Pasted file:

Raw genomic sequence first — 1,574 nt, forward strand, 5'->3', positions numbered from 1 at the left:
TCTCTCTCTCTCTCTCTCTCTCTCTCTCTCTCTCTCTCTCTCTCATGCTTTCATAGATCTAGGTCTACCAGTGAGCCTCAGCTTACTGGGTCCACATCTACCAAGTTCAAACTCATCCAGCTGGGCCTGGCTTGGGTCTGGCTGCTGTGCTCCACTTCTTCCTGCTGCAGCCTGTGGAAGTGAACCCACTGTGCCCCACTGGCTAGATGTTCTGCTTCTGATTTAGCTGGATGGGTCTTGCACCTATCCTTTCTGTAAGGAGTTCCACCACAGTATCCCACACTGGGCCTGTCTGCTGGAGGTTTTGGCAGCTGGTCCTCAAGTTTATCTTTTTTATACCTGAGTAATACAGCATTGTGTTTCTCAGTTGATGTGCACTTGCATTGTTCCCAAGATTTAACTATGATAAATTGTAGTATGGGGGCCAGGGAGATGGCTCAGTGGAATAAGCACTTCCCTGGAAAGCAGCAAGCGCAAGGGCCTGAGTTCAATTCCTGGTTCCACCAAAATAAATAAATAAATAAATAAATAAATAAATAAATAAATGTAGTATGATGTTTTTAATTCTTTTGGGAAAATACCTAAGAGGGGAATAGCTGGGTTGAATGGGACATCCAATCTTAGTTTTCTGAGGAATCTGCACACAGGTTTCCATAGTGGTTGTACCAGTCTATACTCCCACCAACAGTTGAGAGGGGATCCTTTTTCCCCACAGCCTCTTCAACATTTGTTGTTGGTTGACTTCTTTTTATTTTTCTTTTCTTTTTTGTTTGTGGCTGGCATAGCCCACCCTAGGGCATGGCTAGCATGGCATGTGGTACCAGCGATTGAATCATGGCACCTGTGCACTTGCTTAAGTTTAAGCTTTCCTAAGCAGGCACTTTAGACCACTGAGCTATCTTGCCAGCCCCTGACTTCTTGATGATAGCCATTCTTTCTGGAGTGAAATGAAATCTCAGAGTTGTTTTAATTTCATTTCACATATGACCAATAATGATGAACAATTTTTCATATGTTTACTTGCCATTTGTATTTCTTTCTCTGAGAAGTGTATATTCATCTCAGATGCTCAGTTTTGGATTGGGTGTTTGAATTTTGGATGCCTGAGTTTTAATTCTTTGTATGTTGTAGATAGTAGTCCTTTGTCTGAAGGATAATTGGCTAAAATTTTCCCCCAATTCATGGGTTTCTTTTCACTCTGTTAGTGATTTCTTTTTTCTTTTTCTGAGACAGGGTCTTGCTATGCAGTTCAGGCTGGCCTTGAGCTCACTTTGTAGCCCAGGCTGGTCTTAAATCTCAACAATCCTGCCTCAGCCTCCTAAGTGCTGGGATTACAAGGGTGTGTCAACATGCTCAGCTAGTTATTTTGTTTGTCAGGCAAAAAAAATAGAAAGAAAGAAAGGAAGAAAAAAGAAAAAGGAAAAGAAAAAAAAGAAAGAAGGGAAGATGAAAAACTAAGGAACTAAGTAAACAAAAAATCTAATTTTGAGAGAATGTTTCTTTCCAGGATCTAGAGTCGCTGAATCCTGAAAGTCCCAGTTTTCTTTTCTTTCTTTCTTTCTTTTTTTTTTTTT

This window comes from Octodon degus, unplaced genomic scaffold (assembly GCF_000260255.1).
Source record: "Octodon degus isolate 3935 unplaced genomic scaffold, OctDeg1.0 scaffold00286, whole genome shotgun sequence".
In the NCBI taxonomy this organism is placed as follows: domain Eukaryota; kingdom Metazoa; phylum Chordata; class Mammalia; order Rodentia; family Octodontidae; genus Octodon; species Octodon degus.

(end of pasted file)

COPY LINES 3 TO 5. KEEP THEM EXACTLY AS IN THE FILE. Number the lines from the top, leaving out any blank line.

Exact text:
This window comes from Octodon degus, unplaced genomic scaffold (assembly GCF_000260255.1).
Source record: "Octodon degus isolate 3935 unplaced genomic scaffold, OctDeg1.0 scaffold00286, whole genome shotgun sequence".
In the NCBI taxonomy this organism is placed as follows: domain Eukaryota; kingdom Metazoa; phylum Chordata; class Mammalia; order Rodentia; family Octodontidae; genus Octodon; species Octodon degus.